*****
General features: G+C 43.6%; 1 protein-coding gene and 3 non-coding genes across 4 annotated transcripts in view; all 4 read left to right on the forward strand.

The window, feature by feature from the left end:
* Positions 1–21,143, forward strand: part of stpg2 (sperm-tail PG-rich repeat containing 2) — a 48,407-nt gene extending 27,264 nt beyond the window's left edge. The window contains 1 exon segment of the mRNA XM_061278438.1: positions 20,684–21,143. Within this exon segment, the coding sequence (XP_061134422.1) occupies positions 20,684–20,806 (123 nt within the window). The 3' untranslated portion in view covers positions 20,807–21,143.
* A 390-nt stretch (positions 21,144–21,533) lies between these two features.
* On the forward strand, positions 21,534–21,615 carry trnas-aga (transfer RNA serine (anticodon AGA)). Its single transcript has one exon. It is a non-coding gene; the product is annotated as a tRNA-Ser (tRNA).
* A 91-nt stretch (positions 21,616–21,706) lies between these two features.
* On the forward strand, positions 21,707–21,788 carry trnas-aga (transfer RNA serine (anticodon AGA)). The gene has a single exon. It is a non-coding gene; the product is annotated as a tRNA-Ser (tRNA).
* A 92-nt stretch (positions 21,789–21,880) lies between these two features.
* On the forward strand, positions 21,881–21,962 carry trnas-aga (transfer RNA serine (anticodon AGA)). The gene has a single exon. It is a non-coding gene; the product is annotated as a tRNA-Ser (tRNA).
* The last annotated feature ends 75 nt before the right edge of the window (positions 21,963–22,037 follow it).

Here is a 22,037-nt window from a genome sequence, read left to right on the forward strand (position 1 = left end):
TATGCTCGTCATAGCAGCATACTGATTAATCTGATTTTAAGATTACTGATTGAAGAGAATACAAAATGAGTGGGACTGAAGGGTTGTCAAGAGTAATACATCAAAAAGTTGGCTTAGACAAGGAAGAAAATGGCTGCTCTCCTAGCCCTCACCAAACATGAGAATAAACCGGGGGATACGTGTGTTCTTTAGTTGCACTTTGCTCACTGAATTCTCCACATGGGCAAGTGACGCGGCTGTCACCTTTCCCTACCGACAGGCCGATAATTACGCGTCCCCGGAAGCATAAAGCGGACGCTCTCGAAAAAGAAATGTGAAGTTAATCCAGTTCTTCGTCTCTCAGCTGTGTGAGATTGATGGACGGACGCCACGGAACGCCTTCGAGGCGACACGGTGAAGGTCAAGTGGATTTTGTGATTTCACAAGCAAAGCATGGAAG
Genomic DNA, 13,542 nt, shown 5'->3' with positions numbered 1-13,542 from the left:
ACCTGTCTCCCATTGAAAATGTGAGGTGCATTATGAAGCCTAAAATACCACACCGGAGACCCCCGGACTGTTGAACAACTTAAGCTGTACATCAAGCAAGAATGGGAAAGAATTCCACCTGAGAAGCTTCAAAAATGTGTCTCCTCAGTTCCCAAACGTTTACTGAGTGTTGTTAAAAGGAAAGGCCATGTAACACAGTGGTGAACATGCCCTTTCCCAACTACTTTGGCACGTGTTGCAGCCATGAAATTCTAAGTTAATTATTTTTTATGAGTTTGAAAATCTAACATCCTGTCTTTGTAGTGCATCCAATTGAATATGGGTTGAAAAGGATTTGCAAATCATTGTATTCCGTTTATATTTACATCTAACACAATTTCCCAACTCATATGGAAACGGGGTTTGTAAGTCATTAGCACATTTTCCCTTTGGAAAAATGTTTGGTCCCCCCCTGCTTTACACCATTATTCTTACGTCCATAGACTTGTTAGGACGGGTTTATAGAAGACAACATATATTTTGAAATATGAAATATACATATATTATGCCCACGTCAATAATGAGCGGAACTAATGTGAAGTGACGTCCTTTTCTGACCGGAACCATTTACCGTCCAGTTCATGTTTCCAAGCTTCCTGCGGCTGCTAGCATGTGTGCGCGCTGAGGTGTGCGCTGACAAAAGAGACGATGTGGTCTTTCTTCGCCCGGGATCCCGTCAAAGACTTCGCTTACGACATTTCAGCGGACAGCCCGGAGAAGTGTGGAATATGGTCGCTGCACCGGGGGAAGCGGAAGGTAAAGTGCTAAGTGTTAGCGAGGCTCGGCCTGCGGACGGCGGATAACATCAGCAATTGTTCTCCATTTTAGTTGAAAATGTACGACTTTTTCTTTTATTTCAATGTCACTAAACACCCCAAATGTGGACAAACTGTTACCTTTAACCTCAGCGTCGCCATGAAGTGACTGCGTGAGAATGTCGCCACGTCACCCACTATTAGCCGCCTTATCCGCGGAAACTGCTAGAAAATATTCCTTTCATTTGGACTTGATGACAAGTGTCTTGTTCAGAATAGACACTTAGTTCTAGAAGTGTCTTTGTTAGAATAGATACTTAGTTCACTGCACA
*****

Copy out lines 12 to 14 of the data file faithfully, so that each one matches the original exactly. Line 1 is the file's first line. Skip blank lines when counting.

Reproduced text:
TATGCTCGTCATAGCAGCATACTGATTAATCTGATTTTAAGATTACTGATTGAAGAGAATACAAAATGAGTGGGACTGAAGGGTTGTCAAGAGTAATACATCAAAAAGTTGGCTTAGACAAGGAAGAAAATGGCTGCTCTCCTAGCCCTCACCAAACATGAGAATAAACCGGGGGATACGTGTGTTCTTTAGTTGCACTTTGCTCACTGAATTCTCCACATGGGCAAGTGACGCGGCTGTCACCTTTCCCTACCGACAGGCCGATAATTACGCGTCCCCGGAAGCATAAAGCGGACGCTCTCGAAAAAGAAATGTGAAGTTAATCCAGTTCTTCGTCTCTCAGCTGTGTGAGATTGATGGACGGACGCCACGGAACGCCTTCGAGGCGACACGGTGAAGGTCAAGTGGATTTTGTGATTTCACAAGCAAAGCATGGAAG
Genomic DNA, 13,542 nt, shown 5'->3' with positions numbered 1-13,542 from the left:
ACCTGTCTCCCATTGAAAATGTGAGGTGCATTATGAAGCCTAAAATACCACACCGGAGACCCCCGGACTGTTGAACAACTTAAGCTGTACATCAAGCAAGAATGGGAAAGAATTCCACCTGAGAAGCTTCAAAAATGTGTCTCCTCAGTTCCCAAACGTTTACTGAGTGTTGTTAAAAGGAAAGGCCATGTAACACAGTGGTGAACATGCCCTTTCCCAACTACTTTGGCACGTGTTGCAGCCATGAAATTCTAAGTTAATTATTTTTTATGAGTTTGAAAATCTAACATCCTGTCTTTGTAGTGCATCCAATTGAATATGGGTTGAAAAGGATTTGCAAATCATTGTATTCCGTTTATATTTACATCTAACACAATTTCCCAACTCATATGGAAACGGGGTTTGTAAGTCATTAGCACATTTTCCCTTTGGAAAAATGTTTGGTCCCCCCCTGCTTTACACCATTATTCTTACGTCCATAGACTTGTTAGGACGGGTTTATAGAAGACAACATATATTTTGAAATATGAAATATACATATATTATGCCCACGTCAATAATGAGCGGAACTAATGTGAAGTGACGTCCTTTTCTGACCGGAACCATTTACCGTCCAGTTCATGTTTCCAAGCTTCCTGCGGCTGCTAGCATGTGTGCGCGCTGAGGTGTGCGCTGACAAAAGAGACGATGTGGTCTTTCTTCGCCCGGGATCCCGTCAAAGACTTCGCTTACGACATTTCAGCGGACAGCCCGGAGAAGTGTGGAATATGGTCGCTGCACCGGGGGAAGCGGAAGGTAAAGTGCTAAGTGTTAGCGAGGCTCGGCCTGCGGACGGCGGATAACATCAGCAATTGTTCTCCATTTTAGTTGAAAATGTACGACTTTTTCTTTTATTTCAATGTCACTAAACACCCCAAATGTGGACAAACTGTTACCTTTAACCTCAGCGTCGCCATGAAGTGACTGCGTGAGAATGTCGCCACGTCACCCACTATTAGCCGCCTTATCCGCGGAAACTGCTAGAAAATATTCCTTTCATTTGGACTTGATGACAAGTGTCTTGTTCAGAATAGACACTTAGTTCTAGAAGTGTCTTTGTTAGAATAGATACTTAGTTCACTGCACA